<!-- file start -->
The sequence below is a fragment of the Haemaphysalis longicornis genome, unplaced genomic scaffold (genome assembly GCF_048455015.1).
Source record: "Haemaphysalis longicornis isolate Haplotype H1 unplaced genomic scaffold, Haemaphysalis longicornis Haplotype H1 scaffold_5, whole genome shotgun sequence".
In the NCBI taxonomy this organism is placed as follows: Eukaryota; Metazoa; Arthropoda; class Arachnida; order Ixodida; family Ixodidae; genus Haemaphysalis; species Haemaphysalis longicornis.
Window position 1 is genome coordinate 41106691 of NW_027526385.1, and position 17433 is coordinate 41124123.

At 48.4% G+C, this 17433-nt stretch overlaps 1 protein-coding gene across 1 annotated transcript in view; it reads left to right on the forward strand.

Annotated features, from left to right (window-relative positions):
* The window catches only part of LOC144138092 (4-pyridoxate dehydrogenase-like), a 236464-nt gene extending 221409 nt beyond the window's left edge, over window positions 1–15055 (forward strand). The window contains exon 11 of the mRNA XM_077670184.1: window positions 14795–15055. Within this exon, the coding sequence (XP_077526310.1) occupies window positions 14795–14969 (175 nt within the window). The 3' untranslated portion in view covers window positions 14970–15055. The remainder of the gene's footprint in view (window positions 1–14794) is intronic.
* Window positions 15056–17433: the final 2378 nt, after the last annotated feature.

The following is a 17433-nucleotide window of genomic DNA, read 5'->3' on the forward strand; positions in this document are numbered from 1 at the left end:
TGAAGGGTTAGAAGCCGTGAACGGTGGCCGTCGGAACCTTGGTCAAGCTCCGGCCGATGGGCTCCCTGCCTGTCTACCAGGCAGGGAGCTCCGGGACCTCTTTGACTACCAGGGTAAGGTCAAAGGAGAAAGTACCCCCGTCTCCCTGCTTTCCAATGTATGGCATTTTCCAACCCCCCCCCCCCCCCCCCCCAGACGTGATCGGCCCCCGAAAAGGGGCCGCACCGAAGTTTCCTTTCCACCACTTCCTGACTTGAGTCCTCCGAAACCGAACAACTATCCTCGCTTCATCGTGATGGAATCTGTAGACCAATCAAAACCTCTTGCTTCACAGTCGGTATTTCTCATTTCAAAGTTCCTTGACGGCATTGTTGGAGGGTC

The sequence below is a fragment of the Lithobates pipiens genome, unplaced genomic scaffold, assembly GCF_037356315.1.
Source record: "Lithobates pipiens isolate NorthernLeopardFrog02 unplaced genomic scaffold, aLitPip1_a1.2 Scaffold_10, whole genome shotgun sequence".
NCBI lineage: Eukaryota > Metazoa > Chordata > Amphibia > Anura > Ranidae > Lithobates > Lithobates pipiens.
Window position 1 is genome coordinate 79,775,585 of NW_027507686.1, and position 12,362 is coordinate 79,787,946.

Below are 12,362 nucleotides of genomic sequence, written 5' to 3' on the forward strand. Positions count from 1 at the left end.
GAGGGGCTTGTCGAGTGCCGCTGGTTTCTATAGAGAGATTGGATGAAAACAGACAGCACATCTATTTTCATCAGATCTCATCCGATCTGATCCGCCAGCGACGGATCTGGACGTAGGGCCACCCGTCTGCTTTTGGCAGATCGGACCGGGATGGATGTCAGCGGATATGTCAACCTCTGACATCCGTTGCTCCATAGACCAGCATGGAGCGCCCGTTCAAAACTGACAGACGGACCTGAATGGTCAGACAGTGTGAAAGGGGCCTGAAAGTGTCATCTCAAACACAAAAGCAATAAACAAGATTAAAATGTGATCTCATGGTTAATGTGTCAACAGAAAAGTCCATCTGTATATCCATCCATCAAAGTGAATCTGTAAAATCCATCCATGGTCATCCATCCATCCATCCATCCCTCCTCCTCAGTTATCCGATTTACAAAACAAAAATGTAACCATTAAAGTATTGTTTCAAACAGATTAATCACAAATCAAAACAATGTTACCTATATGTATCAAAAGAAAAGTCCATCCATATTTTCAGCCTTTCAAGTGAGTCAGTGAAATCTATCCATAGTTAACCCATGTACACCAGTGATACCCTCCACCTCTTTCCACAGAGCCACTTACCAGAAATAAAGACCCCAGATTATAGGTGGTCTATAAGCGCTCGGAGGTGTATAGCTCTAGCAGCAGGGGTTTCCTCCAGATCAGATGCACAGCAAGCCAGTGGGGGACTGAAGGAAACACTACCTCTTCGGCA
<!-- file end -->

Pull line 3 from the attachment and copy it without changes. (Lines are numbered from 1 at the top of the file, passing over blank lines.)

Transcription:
In the NCBI taxonomy this organism is placed as follows: Eukaryota; Metazoa; Arthropoda; class Arachnida; order Ixodida; family Ixodidae; genus Haemaphysalis; species Haemaphysalis longicornis.